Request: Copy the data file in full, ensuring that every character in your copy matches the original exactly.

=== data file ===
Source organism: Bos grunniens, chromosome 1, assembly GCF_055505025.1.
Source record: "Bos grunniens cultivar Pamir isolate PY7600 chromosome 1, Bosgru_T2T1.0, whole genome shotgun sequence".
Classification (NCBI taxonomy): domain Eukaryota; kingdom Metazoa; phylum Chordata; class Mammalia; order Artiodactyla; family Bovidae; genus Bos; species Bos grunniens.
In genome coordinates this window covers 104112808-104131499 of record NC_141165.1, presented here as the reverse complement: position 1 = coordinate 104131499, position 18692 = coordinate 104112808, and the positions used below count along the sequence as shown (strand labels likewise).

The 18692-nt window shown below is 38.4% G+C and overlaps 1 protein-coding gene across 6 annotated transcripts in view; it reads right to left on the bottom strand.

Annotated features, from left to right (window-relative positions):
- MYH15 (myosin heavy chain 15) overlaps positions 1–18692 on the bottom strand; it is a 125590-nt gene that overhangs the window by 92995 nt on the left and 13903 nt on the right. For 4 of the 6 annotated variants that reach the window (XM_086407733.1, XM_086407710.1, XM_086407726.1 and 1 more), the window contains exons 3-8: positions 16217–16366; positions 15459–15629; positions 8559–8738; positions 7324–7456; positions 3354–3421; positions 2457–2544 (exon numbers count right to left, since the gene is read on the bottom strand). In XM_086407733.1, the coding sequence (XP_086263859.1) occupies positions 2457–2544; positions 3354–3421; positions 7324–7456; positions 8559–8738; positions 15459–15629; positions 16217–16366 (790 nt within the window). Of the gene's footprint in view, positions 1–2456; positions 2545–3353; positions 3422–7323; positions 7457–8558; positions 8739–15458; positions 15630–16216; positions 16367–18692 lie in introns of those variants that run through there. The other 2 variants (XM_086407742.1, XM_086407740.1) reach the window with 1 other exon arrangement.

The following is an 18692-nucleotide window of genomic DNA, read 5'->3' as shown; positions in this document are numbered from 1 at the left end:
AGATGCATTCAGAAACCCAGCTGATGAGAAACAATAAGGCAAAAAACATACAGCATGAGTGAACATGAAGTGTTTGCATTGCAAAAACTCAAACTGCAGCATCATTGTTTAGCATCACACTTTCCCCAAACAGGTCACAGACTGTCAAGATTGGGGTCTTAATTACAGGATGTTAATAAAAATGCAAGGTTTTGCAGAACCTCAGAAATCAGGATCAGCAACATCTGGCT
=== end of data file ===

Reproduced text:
Source organism: Bos grunniens, chromosome 1, assembly GCF_055505025.1.
Source record: "Bos grunniens cultivar Pamir isolate PY7600 chromosome 1, Bosgru_T2T1.0, whole genome shotgun sequence".
Classification (NCBI taxonomy): domain Eukaryota; kingdom Metazoa; phylum Chordata; class Mammalia; order Artiodactyla; family Bovidae; genus Bos; species Bos grunniens.
In genome coordinates this window covers 104112808-104131499 of record NC_141165.1, presented here as the reverse complement: position 1 = coordinate 104131499, position 18692 = coordinate 104112808, and the positions used below count along the sequence as shown (strand labels likewise).

The 18692-nt window shown below is 38.4% G+C and overlaps 1 protein-coding gene across 6 annotated transcripts in view; it reads right to left on the bottom strand.

Annotated features, from left to right (window-relative positions):
- MYH15 (myosin heavy chain 15) overlaps positions 1–18692 on the bottom strand; it is a 125590-nt gene that overhangs the window by 92995 nt on the left and 13903 nt on the right. For 4 of the 6 annotated variants that reach the window (XM_086407733.1, XM_086407710.1, XM_086407726.1 and 1 more), the window contains exons 3-8: positions 16217–16366; positions 15459–15629; positions 8559–8738; positions 7324–7456; positions 3354–3421; positions 2457–2544 (exon numbers count right to left, since the gene is read on the bottom strand). In XM_086407733.1, the coding sequence (XP_086263859.1) occupies positions 2457–2544; positions 3354–3421; positions 7324–7456; positions 8559–8738; positions 15459–15629; positions 16217–16366 (790 nt within the window). Of the gene's footprint in view, positions 1–2456; positions 2545–3353; positions 3422–7323; positions 7457–8558; positions 8739–15458; positions 15630–16216; positions 16367–18692 lie in introns of those variants that run through there. The other 2 variants (XM_086407742.1, XM_086407740.1) reach the window with 1 other exon arrangement.

The following is an 18692-nucleotide window of genomic DNA, read 5'->3' as shown; positions in this document are numbered from 1 at the left end:
AGATGCATTCAGAAACCCAGCTGATGAGAAACAATAAGGCAAAAAACATACAGCATGAGTGAACATGAAGTGTTTGCATTGCAAAAACTCAAACTGCAGCATCATTGTTTAGCATCACACTTTCCCCAAACAGGTCACAGACTGTCAAGATTGGGGTCTTAATTACAGGATGTTAATAAAAATGCAAGGTTTTGCAGAACCTCAGAAATCAGGATCAGCAACATCTGGCT